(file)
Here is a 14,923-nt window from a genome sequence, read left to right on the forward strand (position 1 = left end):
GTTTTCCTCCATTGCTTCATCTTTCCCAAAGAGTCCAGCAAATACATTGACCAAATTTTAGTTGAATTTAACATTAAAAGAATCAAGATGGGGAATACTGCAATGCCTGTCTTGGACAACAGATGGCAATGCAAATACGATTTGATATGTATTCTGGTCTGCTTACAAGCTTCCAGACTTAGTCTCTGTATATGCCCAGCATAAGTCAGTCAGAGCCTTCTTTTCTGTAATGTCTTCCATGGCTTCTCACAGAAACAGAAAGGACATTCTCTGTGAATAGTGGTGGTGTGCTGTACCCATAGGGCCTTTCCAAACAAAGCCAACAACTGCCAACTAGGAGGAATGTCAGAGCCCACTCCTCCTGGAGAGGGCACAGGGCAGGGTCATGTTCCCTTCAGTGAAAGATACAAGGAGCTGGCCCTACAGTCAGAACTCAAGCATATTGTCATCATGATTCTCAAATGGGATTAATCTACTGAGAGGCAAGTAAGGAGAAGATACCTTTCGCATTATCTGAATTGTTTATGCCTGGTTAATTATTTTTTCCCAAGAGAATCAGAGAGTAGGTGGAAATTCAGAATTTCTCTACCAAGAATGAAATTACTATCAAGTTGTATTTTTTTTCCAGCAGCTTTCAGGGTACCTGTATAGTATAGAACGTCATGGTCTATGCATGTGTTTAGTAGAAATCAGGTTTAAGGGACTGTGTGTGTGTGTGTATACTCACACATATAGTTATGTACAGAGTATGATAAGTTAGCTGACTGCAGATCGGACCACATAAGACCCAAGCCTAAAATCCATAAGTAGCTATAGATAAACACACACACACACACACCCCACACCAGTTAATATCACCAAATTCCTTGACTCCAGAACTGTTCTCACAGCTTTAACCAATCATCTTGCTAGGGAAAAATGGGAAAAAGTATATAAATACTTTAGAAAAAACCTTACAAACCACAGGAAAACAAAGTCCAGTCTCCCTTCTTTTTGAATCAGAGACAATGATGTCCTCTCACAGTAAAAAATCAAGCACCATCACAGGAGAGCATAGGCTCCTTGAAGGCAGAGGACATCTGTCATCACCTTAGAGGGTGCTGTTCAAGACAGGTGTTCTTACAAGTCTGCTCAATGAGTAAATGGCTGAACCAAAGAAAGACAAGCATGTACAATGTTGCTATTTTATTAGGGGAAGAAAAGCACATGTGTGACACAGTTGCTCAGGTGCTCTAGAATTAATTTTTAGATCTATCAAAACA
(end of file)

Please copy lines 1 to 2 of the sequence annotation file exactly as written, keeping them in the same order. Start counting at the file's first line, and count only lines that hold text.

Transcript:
Here is a 14,923-nt window from a genome sequence, read left to right on the forward strand (position 1 = left end):
GTTTTCCTCCATTGCTTCATCTTTCCCAAAGAGTCCAGCAAATACATTGACCAAATTTTAGTTGAATTTAACATTAAAAGAATCAAGATGGGGAATACTGCAATGCCTGTCTTGGACAACAGATGGCAATGCAAATACGATTTGATATGTATTCTGGTCTGCTTACAAGCTTCCAGACTTAGTCTCTGTATATGCCCAGCATAAGTCAGTCAGAGCCTTCTTTTCTGTAATGTCTTCCATGGCTTCTCACAGAAACAGAAAGGACATTCTCTGTGAATAGTGGTGGTGTGCTGTACCCATAGGGCCTTTCCAAACAAAGCCAACAACTGCCAACTAGGAGGAATGTCAGAGCCCACTCCTCCTGGAGAGGGCACAGGGCAGGGTCATGTTCCCTTCAGTGAAAGATACAAGGAGCTGGCCCTACAGTCAGAACTCAAGCATATTGTCATCATGATTCTCAAATGGGATTAATCTACTGAGAGGCAAGTAAGGAGAAGATACCTTTCGCATTATCTGAATTGTTTATGCCTGGTTAATTATTTTTTCCCAAGAGAATCAGAGAGTAGGTGGAAATTCAGAATTTCTCTACCAAGAATGAAATTACTATCAAGTTGTATTTTTTTTCCAGCAGCTTTCAGGGTACCTGTATAGTATAGAACGTCATGGTCTATGCATGTGTTTAGTAGAAATCAGGTTTAAGGGACTGTGTGTGTGTGTGTATACTCACACATATAGTTATGTACAGAGTATGATAAGTTAGCTGACTGCAGATCGGACCACATAAGACCCAAGCCTAAAATCCATAAGTAGCTATAGATAAACACACACACACACACACCCCACACCAGTTAATATCACCAAATTCCTTGACTCCAGAACTGTTCTCACAGCTTTAACCAATCATCTTGCTAGGGAAAAATGGGAAAAAGTATATAAATACTTTAGAAAAAACCTTACAAACCACAGGAAAACAAAGTCCAGTCTCCCTTCTTTTTGAATCAGAGACAATGATGTCCTCTCACAGTAAAAAATCAAGCACCATCACAGGAGAGCATAGGCTCCTTGAAGGCAGAGGACATCTGTCATCACCTTAGAGGGTGCTGTTCAAGACAGGTGTTCTTACAAGTCTGCTCAATGAGTAAATGGCTGAACCAAAGAAAGACAAGCATGTACAATGTTGCTATTTTATTAGGGGAAGAAAAGCACATGTGTGACACAGTTGCTCAGGTGCTCTAGAATTAATTTTTAGATCTATCAAAACA